With the second quarter now two-thirds done ocean carriers look to be heading for a second successive H1 loss, making a good peak season more essential than ever for the sustainability of the liner industry.

Last week CMA CGM completed the set of container lines that publish their financial results recording a less than inspiring $22m net loss from its container business in Q1 to add more gloom to what turned out to be a generally disappointing first quarter for the sector.

In contrast to 2018 the year had started with carriers appearing to hold many of the cards needed to get off to a strong start, with spot container rates at a reasonably healthy level, thanks to the front-loading boost on the transpacific tradelane, and “satisfactory” contract increases on the Asia-Europe routes.

But of the top six carriers that publish their financials and do not receive state subsidies it was only Hapag-Lloyd with a profit of $109m that managed to record a result in the black in the first quarter.

And carriers are now facing a number of headwinds in the current quarter that look set to ruin their voyage results for Q2.

On both the major tradelanes spot rates have fallen significantly since the beginning of the year.

Since the first week of January rates from Asia to the US west and east coasts have slumped by 22% and 16% respectively, while carriers between Asia and North Europe have seen rates drop by 24% since January and by 17% to Mediterranean ports.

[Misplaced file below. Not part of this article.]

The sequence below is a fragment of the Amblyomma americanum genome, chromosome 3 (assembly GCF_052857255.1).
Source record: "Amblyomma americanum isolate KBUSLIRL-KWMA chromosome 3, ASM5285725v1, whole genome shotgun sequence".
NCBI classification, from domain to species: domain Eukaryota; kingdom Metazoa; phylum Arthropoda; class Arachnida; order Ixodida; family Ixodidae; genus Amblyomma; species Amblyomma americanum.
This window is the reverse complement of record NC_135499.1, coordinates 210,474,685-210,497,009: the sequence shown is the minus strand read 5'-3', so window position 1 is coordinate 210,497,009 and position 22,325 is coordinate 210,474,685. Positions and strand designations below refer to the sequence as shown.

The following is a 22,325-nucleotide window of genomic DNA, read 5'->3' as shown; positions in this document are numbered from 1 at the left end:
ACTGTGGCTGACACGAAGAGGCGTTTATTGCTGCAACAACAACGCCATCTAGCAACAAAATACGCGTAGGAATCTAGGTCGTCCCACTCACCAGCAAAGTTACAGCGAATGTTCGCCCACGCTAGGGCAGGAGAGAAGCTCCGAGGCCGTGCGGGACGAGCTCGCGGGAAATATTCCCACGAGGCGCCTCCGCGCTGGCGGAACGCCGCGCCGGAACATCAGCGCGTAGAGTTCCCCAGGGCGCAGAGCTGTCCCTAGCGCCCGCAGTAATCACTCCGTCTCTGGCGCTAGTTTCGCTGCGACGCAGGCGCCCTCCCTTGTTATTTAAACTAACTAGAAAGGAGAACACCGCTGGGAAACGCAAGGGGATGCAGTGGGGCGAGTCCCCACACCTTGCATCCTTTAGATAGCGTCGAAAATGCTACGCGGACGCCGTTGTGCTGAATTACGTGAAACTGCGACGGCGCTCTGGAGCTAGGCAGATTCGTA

Notwithstanding the predictable transpacific rates correction following the front-loading burst at the end of last year, on the Asia-Europe tradelanes one carrier source told The Loadstar recently that headhaul trade had been “sluggish” since the Chinese new year and was taking “longer than normal to bounce back”.

Indeed, the slow recovery has reportedly led to some discounting on the trade with for example CMA CGM cutting it 40 ft FAK rate by $100 and Maersk slashing its FAK rate by $300.

Speaking during the company’s earnings call last month Hapag-Lloyd’s chief executive, Rolf Habben Jansen said he expected the second quarter to be tougher.

“I would not be disappointed if the result was a little bit lower in Q2; that would still be in line with our expectations,” Mr Habben Jansen told investors and analysts.

On the cost side of the equation carriers are facing substantial hikes from owners for charter hire as the market tightens in the mid to large vessel sectors due to a combination of higher demand caused by preparations for IMO 2020, such as scrubber retrofits and tank cleaning, and a dearth of newbuilds, a consequence of the industry’s focus on ordering ULCVs in the past few years.

MSC, which has a large scrubber retro-fit programme for its fleet and also has one of the highest ratios of chartered in tonnage at 69% of its capacity is likely to be hit hard, along with CMA CGM with 61% of chartered tonnage and ONE with 64% of its ships chartered in.

In terms of using owned tonnage, Hapag-Lloyd has one of the highest ratios at 39% with Maersk at 43%, which is expected to give both carriers cost advantages on their rivals.

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  • Gary Ferrulli

    June 03, 2019 at 2:39 pm

    Many said the same of US Lines 4400 teu ships back in the 1980’s. And same
    reports as vessels got bigger and bigger, all were criticized as being too this
    or too that, infrastructures not capable etc. Yet here we are.
    Hindsight may be 20/20, or it could have a blind spot.